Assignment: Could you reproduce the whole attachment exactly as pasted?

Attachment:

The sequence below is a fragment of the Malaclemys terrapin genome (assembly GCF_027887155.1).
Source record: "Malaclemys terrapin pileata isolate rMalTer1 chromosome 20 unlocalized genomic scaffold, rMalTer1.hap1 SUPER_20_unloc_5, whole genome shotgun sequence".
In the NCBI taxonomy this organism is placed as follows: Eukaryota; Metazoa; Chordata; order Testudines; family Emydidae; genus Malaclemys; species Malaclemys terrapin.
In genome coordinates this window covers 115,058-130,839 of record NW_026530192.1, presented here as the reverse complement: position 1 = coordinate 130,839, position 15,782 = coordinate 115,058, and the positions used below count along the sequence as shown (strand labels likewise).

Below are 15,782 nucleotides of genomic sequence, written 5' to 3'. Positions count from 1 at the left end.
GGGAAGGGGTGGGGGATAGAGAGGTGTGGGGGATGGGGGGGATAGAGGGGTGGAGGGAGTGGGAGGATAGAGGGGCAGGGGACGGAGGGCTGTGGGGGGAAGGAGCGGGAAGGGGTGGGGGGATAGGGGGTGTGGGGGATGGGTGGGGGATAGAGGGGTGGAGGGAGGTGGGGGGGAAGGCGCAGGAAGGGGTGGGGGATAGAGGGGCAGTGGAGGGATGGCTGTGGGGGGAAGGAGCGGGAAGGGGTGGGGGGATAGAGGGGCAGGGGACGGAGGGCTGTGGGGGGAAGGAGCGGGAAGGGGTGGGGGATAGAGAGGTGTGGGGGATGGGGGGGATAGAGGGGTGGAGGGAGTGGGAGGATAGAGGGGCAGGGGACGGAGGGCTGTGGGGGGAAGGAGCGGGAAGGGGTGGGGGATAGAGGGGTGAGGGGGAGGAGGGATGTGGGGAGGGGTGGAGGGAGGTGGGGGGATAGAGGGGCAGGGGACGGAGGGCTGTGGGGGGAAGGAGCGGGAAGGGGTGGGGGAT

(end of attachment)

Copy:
The sequence below is a fragment of the Malaclemys terrapin genome (assembly GCF_027887155.1).
Source record: "Malaclemys terrapin pileata isolate rMalTer1 chromosome 20 unlocalized genomic scaffold, rMalTer1.hap1 SUPER_20_unloc_5, whole genome shotgun sequence".
In the NCBI taxonomy this organism is placed as follows: Eukaryota; Metazoa; Chordata; order Testudines; family Emydidae; genus Malaclemys; species Malaclemys terrapin.
In genome coordinates this window covers 115,058-130,839 of record NW_026530192.1, presented here as the reverse complement: position 1 = coordinate 130,839, position 15,782 = coordinate 115,058, and the positions used below count along the sequence as shown (strand labels likewise).

Below are 15,782 nucleotides of genomic sequence, written 5' to 3'. Positions count from 1 at the left end.
GGGAAGGGGTGGGGGATAGAGAGGTGTGGGGGATGGGGGGGATAGAGGGGTGGAGGGAGTGGGAGGATAGAGGGGCAGGGGACGGAGGGCTGTGGGGGGAAGGAGCGGGAAGGGGTGGGGGGATAGGGGGTGTGGGGGATGGGTGGGGGATAGAGGGGTGGAGGGAGGTGGGGGGGAAGGCGCAGGAAGGGGTGGGGGATAGAGGGGCAGTGGAGGGATGGCTGTGGGGGGAAGGAGCGGGAAGGGGTGGGGGGATAGAGGGGCAGGGGACGGAGGGCTGTGGGGGGAAGGAGCGGGAAGGGGTGGGGGATAGAGAGGTGTGGGGGATGGGGGGGATAGAGGGGTGGAGGGAGTGGGAGGATAGAGGGGCAGGGGACGGAGGGCTGTGGGGGGAAGGAGCGGGAAGGGGTGGGGGATAGAGGGGTGAGGGGGAGGAGGGATGTGGGGAGGGGTGGAGGGAGGTGGGGGGATAGAGGGGCAGGGGACGGAGGGCTGTGGGGGGAAGGAGCGGGAAGGGGTGGGGGAT